What to read when … you’re still experiencing teenage angst in your twenties.

“We lose ourselves, so we can find out who we truly are. And when by fate we do, we discover the best version of ourselves.” – Joanne Crisner

Whats up guys?

Welcome to the first post in my new series – What to Read Wednesday’s. This series basically involves me picking a theme/emotion and choosing books which, in my opinion, fit with it. They might not necessarily be the obvious choices, or equally they may be the most cliche choice, it will all just be down to my personal choice.

This week is a little bit of a cheat, because I’ve picked a theme that was one of the bigger chapters of my dissertation – teenage angst and the search for identity.

I know that I’m not alone when I say that sometimes I just feel a little bit lost. At some time in their life everyone feels this way, whether it’s when they’ve finished school or university, or  maybe they just have a general feeling of being lost all the time. The books I’ve chosen, I believe, show that this feeling of directionlessness (yes I’m aware that this isn’t a word, but it definitely sums up how I feel sometimes) is normal, and that it’s ok to not really know who you are or what you’re doing with your life. I can safely say that these books have had a big impact on my life, and have shown me that becoming an adult doesn’t necessarily mean that you suddenly have all the answers.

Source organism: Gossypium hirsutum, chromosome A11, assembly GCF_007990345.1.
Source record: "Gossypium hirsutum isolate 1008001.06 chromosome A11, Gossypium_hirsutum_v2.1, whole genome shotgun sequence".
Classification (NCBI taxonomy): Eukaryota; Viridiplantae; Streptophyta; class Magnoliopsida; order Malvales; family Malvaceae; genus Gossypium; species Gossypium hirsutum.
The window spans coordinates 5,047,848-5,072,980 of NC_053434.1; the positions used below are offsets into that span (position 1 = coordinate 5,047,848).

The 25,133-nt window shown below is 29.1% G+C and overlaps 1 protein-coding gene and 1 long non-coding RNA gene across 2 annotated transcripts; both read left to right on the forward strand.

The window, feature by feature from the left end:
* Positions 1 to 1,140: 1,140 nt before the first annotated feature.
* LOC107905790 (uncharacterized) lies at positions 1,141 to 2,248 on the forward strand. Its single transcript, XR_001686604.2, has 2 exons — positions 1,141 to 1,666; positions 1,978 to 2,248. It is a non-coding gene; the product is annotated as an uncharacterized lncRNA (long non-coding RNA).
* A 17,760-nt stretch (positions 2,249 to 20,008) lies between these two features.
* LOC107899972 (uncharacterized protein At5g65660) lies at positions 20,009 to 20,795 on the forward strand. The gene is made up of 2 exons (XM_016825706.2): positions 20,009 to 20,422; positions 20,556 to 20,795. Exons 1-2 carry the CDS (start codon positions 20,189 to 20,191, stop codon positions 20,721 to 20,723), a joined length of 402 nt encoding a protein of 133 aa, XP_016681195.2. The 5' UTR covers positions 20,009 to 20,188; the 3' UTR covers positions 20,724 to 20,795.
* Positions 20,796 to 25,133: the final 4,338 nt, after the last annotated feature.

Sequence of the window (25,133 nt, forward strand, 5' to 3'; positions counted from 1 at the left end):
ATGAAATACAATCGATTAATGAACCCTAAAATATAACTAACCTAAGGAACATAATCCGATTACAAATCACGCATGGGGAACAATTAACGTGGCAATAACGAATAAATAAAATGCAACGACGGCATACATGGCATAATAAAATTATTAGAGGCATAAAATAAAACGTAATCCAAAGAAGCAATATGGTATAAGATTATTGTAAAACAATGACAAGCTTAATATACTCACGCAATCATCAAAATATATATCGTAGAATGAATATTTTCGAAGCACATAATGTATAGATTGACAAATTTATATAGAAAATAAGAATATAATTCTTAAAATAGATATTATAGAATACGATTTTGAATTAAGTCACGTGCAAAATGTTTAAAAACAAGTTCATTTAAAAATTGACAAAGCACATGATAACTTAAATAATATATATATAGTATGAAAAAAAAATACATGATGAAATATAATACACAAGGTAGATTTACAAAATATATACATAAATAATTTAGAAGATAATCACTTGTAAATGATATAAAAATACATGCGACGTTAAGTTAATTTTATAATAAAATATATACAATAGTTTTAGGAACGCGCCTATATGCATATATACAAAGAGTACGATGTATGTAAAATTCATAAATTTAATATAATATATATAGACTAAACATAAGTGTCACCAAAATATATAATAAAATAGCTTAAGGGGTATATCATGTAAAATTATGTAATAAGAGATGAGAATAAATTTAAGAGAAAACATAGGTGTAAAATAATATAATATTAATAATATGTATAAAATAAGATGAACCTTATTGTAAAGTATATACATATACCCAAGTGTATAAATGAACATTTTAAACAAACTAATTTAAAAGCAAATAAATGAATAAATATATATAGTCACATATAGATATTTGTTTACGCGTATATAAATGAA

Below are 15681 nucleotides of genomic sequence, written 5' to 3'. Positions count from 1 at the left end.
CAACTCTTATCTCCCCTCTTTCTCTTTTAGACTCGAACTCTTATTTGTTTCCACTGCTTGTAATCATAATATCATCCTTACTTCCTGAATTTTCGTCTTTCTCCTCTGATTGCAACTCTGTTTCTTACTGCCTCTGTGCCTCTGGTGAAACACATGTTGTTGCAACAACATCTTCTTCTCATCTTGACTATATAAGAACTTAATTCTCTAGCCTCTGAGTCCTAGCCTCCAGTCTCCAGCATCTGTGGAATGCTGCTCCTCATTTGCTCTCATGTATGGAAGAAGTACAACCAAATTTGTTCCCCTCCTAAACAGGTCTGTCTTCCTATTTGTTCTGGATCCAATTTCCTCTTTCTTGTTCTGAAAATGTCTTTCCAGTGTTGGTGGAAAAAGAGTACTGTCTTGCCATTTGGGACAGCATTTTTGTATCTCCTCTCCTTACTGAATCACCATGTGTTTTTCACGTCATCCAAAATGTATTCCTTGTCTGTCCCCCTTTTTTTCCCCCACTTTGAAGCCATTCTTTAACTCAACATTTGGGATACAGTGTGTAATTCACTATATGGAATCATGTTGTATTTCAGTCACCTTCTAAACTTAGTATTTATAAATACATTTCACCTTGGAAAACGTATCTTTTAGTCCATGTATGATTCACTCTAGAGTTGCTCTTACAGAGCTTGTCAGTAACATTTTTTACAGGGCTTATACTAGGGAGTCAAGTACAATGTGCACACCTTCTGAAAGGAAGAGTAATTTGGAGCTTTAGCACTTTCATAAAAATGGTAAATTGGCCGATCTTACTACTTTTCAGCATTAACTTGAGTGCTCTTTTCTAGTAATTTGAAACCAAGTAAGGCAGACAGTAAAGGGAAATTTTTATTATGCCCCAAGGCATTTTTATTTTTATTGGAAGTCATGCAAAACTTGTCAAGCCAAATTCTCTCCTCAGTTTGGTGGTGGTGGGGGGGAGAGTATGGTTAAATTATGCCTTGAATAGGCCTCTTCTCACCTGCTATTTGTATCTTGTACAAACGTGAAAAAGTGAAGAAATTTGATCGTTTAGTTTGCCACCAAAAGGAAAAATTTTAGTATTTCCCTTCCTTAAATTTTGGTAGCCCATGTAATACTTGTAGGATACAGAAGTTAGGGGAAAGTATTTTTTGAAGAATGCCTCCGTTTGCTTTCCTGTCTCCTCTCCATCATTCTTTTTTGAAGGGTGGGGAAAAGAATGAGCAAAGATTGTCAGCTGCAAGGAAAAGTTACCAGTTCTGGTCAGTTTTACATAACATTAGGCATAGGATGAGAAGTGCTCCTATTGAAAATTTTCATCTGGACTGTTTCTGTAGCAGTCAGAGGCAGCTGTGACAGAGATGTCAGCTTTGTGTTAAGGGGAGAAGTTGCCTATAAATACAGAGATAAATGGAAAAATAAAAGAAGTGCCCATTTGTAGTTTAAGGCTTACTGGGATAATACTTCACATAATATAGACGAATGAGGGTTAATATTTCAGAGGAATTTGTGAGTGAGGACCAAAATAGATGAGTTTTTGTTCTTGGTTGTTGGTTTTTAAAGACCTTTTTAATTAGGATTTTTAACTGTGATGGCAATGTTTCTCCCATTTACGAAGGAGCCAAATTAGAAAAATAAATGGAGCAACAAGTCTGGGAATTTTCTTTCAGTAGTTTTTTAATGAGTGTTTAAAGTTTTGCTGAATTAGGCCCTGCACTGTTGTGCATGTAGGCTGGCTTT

1. The Catcher in the Rye – J.D. Salinger

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This is probably the most obvious choice for this theme! When I read this book whilst I was in sixth form, I was amazed at how much I identified with the protagonist, who at face value couldn’t be more different from me. Holden Caulfield is a teenage boy, living in post World War II America, coming from a reasonably well off family. The novel follows a few days in his life, during which he basically becomes the literal definition of teenage angst, as we see his struggle to accept himself and find a place where he belongs. I honestly think that everyone can relate to this feeling of not knowing who you are or where you belong. As well as showing teenage (and older) readers that they are not alone in their struggles, the novel is very well written and the unreliable and hypocritical narrator is iconic enough to read it purely for that. This book is probably one of my favourite books of all time, so much so that I actually planned my whole dissertation around it. My favourite quote:

“It’s not too bad when the sun’s out, but the sun only comes out when it feels like coming out.”

2. This Side of Paradise – F. Scott Fitzgerald

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This book is another favourite of mine. Fitzgerald is one of my favourite authors, and it really annoys me that people only think of The Great Gatsby when you say his name, because (unpopular opinion coming up) I actually think that it’s one of his worst books. (Please read The Beautiful and Damned, I couldn’t recommend it enough.) This Side of Paradise follows the story of Amory Blaine, as he struggles to make the transition into adult life. Most people believe that Fitzgerald based Amory on himself, and if you read it you will definitely see the similarities. Whilst a slightly more difficult and long-winded read, this novel is perfect if you need reassuring that you’re not the only person who has absolutely no idea what they’re doing. My favourite quote: